Colcamar Water Purification Project – Peru
This project is made possible through the partnership of WATER CHARITY and the NATIONAL PEACE CORPS ASSOCIATION.
This project summary has been redacted for security reasons to omit the specific project location.
Annex Xxxxxx, District Colcamar, Region Amazonas, Peru
There are seven annexes in the district of Colcamar but this project will focus on one in particular, Xxxxxx. The community consists of 30 families, a small health post, an elementary school, a church, and a small town square. The people are incredibly welcoming and open.
The town is closer to the highway than to the district capital of Colcamar, and therefore it has been easier for them to send their children to the regional capital for high school. The quality of education is slightly more advanced in the regional capital, and after receiving their education many students come back, and have elevated the overall understanding and education of the town.
As one of the smallest annexes, they often feel as if the municipality has forgotten their needs, so they work hard to provide for themselves. The members of the water committee were changed in 2016 and this new group has proven to be very animated about their jobs. They were able to convince the community to pay for their water service for the first time.
The water system of the town was constructed more than 20 years ago. Although an NGO came to the annex five years ago, little was done to improve healthy water coverage. The NGO constructed a new reservoir, but they left the rest of the system without improvements, without a chlorination system and without training the community in basic maintenance.
The town is drinking crude water straight from the source, as there is no treatment system. This leaves the people susceptible to any and all bacteria and pathogens that are in their drinking water. The members of the community know they have been drinking untreated water but do not fully understand the consequences of that.
The water committee has shown an interest in bringing their people treated water but do not know how to go about it on their own as they have not been trained by the municipality, and largely working by themselves.
A drip system chlorination system will be installed in the reservoir, along with a small house structure to protect the system from the elements and thieves.
A large (600 L) tank will be placed on top of the reservoir, filled with a mother solution of concentrated Cloro. There is a flotation apparatus that sits on the mother solution and feeds the Cloro down through a tube out of the tank that will enter the reservoir at a controlled drip rate.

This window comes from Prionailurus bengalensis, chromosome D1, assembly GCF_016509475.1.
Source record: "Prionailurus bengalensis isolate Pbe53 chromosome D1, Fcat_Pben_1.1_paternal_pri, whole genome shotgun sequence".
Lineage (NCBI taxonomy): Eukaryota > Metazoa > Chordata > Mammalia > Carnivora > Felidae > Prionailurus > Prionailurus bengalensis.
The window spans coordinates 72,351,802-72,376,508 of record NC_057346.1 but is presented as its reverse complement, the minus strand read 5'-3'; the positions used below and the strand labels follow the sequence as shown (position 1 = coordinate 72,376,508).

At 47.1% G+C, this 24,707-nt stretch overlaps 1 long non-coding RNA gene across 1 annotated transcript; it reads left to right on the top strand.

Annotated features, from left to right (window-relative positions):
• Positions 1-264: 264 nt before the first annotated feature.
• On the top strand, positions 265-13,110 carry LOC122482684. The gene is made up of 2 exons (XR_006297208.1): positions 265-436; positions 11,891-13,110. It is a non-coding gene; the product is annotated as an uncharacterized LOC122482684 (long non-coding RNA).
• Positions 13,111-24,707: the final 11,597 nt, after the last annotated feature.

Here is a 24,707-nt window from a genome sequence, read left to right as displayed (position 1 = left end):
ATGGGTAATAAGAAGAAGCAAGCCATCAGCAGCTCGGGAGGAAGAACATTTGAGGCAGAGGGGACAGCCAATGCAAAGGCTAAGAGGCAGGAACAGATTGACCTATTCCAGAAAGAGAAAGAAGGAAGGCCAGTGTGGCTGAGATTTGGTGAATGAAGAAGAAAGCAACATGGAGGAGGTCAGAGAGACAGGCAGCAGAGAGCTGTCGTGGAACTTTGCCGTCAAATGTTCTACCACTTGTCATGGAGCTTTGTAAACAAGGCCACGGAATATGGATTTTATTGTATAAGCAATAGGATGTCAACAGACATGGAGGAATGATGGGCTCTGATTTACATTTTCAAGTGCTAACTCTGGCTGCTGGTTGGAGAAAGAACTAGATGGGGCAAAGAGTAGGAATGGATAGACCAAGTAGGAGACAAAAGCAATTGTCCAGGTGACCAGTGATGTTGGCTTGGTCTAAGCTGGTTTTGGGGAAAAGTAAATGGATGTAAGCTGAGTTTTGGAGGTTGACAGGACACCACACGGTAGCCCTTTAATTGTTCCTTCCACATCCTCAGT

This system is the current model promoted by the Peruvian government and NGOs in the region. It works best with smaller water systems, allows the operator of the system to reduce trips to the reservoir (only have to refill the mother solution every 2 or 3 weeks), and is easy to implement and to train people on its proper use and maintenance.
The PCV and a representative from the municipality will provide 6 trainings to the water committee of the town in themes of administration and system operation and maintenance. After these trainings, the water committee will become a more autonomous entity.
The PCV and municipality representative will also hold 3 town hall meetings to discuss the project and how it is advancing as well as provide information as to the importance of drinking treated water.
Having the water committee help with the installation will give them a sense of ownership. The PCV will visit the town weekly (for 6 weeks) after the installation of the chlorination system to monitor that it is functioning correctly and the Cloro level is sufficient for the community.
125 people will benefit from the project.
Peace Corps Volunteer Directing Project
Monitoring and Maintenance
With weekly trainings in themes such as administration, operation, and maintenance of a water system, the water committee will improve their abilities and their confidence. A short diagnostic will take place at the beginning of the project and the very end to evaluate specific knowledge that has been learned by the members.
This project has been funded through the generosity of the Paul Bechtner Foundation.
This project has been completed. To read about the conclusion, CLICK HERE.